Clarified the definition of Frobenius algebras in the category of Vectᴋ by making the non-degenerate pairing more explicit. The previous expression was the map u ↦ ϵ∘μ(1 ⊗ u); however, interpreting the symbols on the right-hand side completely literally in their syntactic form, then by the axioms of a unital associative we have that ϵ(μ(1 ⊗ u)) = ϵ(u) ∈ K. We are trying to have the right-hand side land in V*, which is done by clarifying that the right-hand side should actually be v ↦ ϵ∘μ(v ⊗ u), which is indeed an element of V* and the desired isomorphism of V with V*.

Lillian Ryan Uhl

]]>Added a note that the usual two Frobenius laws follow from the single axiom $(1 \otimes \mu) \circ (\delta \otimes 1) = (\mu \otimes 1) \circ (1 \otimes \delta)$.

]]>Thanks! At least they give it a notation, $\beta_1(A)$.

I notice that their definition of “special Frobenius algebra” is different than the one at Frobenius algebra: we require $\mu\circ\delta = 1$, whereas they require that $\mu\circ\delta$ and $\epsilon\circ\eta$ are a nonzero multiple (in their $\mathbb{C}$-linear context) of the identity. I guess the relationship is that in the latter case, one can multiply $\epsilon$ by the invertible scalar $\mu\circ\delta$ and divide $\delta$ by the same scalar to get another Frobenius structure on the same underlying algebra in which $\mu\circ\delta = 1$ as in our definition, but that still leaves the condition that $\epsilon\circ\eta$ is invertible – is that somehow implied by our definition?

]]>Some such composition occurs, but unnamed, e.g. Fig. 11 of this.

]]>Any Frobenius algebra $A$ has an invariant induced by composing the unit of the multiplication with the counit of the comultiplication, $I \xrightarrow{\eta} A \xrightarrow{\epsilon} I$. What is this called? Is it ever interesting?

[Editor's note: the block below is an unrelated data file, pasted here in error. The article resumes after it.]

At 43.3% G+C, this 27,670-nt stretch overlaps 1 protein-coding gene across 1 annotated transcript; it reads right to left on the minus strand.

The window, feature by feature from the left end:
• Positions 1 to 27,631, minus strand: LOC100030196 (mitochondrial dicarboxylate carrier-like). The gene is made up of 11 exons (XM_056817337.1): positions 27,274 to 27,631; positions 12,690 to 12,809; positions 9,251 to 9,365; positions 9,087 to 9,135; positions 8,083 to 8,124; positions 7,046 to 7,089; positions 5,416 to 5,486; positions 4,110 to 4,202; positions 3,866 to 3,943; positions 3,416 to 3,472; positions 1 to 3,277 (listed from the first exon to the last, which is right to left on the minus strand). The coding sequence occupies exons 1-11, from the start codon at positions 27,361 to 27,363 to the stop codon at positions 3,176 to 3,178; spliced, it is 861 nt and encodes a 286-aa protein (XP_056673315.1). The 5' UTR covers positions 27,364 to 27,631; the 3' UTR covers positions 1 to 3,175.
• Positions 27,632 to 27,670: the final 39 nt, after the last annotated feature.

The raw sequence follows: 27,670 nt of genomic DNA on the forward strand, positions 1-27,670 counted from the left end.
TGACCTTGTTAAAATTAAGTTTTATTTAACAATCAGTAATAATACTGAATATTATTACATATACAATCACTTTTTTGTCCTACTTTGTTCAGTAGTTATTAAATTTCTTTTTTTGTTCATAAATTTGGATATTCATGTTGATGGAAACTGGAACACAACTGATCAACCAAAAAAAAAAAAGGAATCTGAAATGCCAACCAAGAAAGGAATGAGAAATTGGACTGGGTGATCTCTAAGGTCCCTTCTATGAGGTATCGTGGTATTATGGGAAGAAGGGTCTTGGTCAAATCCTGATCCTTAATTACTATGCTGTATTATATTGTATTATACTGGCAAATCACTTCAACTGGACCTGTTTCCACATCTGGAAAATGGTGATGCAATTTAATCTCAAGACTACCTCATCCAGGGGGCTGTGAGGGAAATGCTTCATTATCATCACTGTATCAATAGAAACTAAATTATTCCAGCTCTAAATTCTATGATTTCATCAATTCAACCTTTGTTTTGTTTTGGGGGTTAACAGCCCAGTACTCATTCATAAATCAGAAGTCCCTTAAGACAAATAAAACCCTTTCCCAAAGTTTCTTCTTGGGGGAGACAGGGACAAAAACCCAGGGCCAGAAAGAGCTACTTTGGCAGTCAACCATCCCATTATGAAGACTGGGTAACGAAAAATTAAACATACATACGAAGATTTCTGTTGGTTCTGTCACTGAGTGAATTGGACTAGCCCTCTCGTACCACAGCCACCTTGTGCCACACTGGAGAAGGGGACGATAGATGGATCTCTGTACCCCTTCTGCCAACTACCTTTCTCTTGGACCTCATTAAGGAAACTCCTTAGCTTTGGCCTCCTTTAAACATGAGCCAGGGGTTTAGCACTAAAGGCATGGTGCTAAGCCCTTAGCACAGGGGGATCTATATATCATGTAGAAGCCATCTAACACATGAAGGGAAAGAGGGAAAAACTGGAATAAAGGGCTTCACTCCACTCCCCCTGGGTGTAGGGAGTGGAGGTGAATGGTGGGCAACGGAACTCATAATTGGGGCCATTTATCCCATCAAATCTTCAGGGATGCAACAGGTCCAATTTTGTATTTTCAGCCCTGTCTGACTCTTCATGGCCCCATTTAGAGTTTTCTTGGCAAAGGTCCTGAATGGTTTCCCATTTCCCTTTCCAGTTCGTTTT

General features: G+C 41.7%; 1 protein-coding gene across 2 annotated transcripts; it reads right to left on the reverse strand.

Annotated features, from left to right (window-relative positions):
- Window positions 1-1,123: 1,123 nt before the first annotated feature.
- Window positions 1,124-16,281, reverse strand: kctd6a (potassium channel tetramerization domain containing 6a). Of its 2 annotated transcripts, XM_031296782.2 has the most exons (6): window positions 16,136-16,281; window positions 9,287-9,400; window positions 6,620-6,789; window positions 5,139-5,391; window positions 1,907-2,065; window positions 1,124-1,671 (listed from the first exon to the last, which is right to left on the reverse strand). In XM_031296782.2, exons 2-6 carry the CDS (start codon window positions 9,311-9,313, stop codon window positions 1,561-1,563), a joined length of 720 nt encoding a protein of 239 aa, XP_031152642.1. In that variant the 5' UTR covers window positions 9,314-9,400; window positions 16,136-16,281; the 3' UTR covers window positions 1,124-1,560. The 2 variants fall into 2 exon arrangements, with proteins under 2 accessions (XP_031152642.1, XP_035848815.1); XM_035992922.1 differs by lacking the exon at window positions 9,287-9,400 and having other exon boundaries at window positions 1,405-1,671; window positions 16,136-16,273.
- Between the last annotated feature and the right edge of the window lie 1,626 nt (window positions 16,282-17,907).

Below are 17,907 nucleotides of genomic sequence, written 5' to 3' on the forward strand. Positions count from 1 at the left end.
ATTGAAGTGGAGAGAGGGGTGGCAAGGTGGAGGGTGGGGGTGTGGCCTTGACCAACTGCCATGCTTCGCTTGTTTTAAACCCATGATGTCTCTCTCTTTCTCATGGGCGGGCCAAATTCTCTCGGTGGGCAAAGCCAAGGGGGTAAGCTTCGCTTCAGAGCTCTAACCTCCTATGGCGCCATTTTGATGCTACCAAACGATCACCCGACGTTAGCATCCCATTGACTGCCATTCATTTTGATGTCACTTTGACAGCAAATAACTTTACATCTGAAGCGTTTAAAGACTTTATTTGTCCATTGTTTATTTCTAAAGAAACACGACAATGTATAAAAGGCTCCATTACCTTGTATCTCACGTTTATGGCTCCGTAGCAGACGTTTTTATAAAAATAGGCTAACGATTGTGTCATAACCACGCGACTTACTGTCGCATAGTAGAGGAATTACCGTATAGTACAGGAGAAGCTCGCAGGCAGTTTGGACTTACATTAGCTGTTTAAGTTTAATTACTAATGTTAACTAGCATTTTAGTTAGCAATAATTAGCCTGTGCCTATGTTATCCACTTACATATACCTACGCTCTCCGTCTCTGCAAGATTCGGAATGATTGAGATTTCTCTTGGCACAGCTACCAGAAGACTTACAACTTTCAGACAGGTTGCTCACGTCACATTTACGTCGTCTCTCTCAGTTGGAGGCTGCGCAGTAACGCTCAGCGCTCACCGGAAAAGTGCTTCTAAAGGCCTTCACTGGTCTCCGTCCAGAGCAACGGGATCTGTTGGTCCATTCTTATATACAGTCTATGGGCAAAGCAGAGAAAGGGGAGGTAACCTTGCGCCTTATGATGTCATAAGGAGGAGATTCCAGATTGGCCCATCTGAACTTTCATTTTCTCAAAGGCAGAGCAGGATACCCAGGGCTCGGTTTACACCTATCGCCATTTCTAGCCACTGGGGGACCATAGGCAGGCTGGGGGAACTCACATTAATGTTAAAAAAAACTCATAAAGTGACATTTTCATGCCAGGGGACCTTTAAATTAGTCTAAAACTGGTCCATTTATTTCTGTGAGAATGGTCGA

]]>Isn’t it? I’m not sure quite what to make of it.

]]>Oh, hey, that’s pretty neat!

]]>I added a bit more, including a claim that the free polycategory containing a Frobenius algebra is the terminal polycategory.

]]>Yes, I went ahead and did it, but then got called away before I could announce it. I also incorporated a couple of “TODO”s from the bottom of the page into Frobenius algebra, and started adding a bit about Frobenius monoids in polycategories.

]]>It looks like this has already been done, but sounds good to me.

]]>I think the first version is probably best.

]]>We have a stubby page Frobenius monoid that seems to be intended to be about an abstract categorical version of a Frobenius algebra. However, much of the page Frobenius algebra is already written in the generality of an arbitrary monoidal category. So I think we should either get rid of Frobenius monoid and redirect it to Frobenius algebra (and add a bit of discussion), or else try to separate the abstract from the concrete versions. My inclination is the former; any other opinions?

]]>Thanks! I have included that at *Cardy condition*.

Ok, I followed the bizarre process for uploading an image (in the Sandbox).

cardy_condition.jpg, screen captured from Lauda & Pfeiffer 2006